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Abandoned and Found

This Raging LightHave you signed up for summer reading yet? No? We want to reward you for reading this summer. Go to or drop in to the library and we will help you register. Here is a suggestion to get you started.  I enjoyed This Raging Light by Estelle Laure. Seventeen year old Lucille is trying to keep it together.  Her dad had a breakdown and is institutionalized.  Her mom split. Lucille is trying to stay in school and take care of her kid sister while hiding their abandoned state from the neighbors and teachers.  But they are running out of food and out of money to pay the bills.  Lucille gets a waitress job that helps a little.  But then to make matters worse, Lucille starts falling for her best friend’s brother.  I recommend for readers in grades eight and up.

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Korman does it again!

I have been a fan of Gordon Korman for a long time. I didn’t find the hero of Slacker, Cameron Boxer, very appealing at first.  He is indeed a slacker, never listens to his parents, doesn’t do his homework, just hangs with his friends (remotely – not even in person)  playing videogames.  He should have listened to his mother when she told him to turn off the oven in ten minutes.  The sound of the fire department chopping into his front door with axes interrupted his game.  His parents revoke his gaming privileges until he shapes up.  Cameron’s solution – invent and become the president of a fake do-gooder club.  Cameron’s problem – some of his classmates, the school counselor and the principal believe the club is real.  Well, the beaver is a bit of a problem, of course. Slacker I recommend this hilarious story to readers in middle school and all Gordon Korman fans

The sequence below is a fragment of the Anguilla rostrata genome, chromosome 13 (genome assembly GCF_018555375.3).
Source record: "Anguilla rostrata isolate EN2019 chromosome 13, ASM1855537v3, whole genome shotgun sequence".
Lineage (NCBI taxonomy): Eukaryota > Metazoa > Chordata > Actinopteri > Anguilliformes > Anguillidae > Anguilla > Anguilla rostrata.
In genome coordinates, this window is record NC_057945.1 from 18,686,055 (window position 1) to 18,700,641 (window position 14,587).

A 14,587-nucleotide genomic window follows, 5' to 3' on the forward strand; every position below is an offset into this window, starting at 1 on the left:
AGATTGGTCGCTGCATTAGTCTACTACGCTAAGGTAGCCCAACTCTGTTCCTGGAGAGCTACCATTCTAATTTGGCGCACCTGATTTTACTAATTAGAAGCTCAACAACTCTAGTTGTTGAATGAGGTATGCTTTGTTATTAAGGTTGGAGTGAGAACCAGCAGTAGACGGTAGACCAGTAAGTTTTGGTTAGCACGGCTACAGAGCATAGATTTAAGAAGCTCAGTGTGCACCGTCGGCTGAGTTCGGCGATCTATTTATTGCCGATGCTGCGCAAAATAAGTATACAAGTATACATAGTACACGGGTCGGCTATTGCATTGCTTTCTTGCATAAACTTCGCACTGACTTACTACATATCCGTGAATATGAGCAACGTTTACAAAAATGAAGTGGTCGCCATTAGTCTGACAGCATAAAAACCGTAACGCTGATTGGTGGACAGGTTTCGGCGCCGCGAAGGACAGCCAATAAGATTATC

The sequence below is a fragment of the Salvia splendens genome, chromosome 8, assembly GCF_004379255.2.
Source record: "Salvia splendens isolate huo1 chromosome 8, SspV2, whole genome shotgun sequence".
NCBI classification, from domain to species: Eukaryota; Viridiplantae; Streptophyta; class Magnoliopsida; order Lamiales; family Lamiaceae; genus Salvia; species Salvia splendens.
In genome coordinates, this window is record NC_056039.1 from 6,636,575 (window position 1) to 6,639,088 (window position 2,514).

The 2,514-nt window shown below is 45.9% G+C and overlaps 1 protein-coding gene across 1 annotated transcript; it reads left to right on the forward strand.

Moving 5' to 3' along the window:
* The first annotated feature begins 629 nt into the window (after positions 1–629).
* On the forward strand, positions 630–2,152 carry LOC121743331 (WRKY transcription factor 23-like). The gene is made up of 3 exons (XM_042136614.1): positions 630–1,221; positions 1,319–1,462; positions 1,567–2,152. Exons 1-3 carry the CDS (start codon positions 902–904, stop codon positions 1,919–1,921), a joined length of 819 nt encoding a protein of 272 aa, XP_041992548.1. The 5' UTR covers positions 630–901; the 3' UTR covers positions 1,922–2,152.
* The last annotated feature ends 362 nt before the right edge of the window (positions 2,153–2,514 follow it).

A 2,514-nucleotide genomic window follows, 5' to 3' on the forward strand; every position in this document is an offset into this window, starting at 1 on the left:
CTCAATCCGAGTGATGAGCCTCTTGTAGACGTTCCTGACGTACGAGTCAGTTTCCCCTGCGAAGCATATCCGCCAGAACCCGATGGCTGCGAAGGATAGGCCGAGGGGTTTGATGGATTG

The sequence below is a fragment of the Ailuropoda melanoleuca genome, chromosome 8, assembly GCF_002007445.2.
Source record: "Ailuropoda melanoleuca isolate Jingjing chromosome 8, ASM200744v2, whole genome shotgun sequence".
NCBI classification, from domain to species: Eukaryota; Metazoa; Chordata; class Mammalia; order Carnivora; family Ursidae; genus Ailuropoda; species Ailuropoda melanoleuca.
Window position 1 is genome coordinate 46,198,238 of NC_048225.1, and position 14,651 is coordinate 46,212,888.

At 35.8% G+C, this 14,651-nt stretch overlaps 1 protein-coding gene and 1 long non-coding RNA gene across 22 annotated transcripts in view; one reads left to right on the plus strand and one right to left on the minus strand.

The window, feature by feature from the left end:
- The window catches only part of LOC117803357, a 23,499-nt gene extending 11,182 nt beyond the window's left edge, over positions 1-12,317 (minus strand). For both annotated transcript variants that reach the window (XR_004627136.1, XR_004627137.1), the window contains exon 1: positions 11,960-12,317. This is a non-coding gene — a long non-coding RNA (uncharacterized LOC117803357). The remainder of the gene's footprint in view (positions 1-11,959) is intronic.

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Masterpieces from the Vault: Special Editions of Literary Classics

The Northwest Room has a new exhibit highlighting some of the literary classics in our rare book collection. Come in and browse this selection of literary classics from England and the United States. This small assortment of novels, tales and poetry includes literature from the fifteenth to the twentieth centuries, as well as the seventeenth century translation of the ancient Roman poet, Virgil. We have first editions of Hawthorne’s The Scarlet Letter and Nature by Ralph Waldo Emerson.


New York has more than pigeons!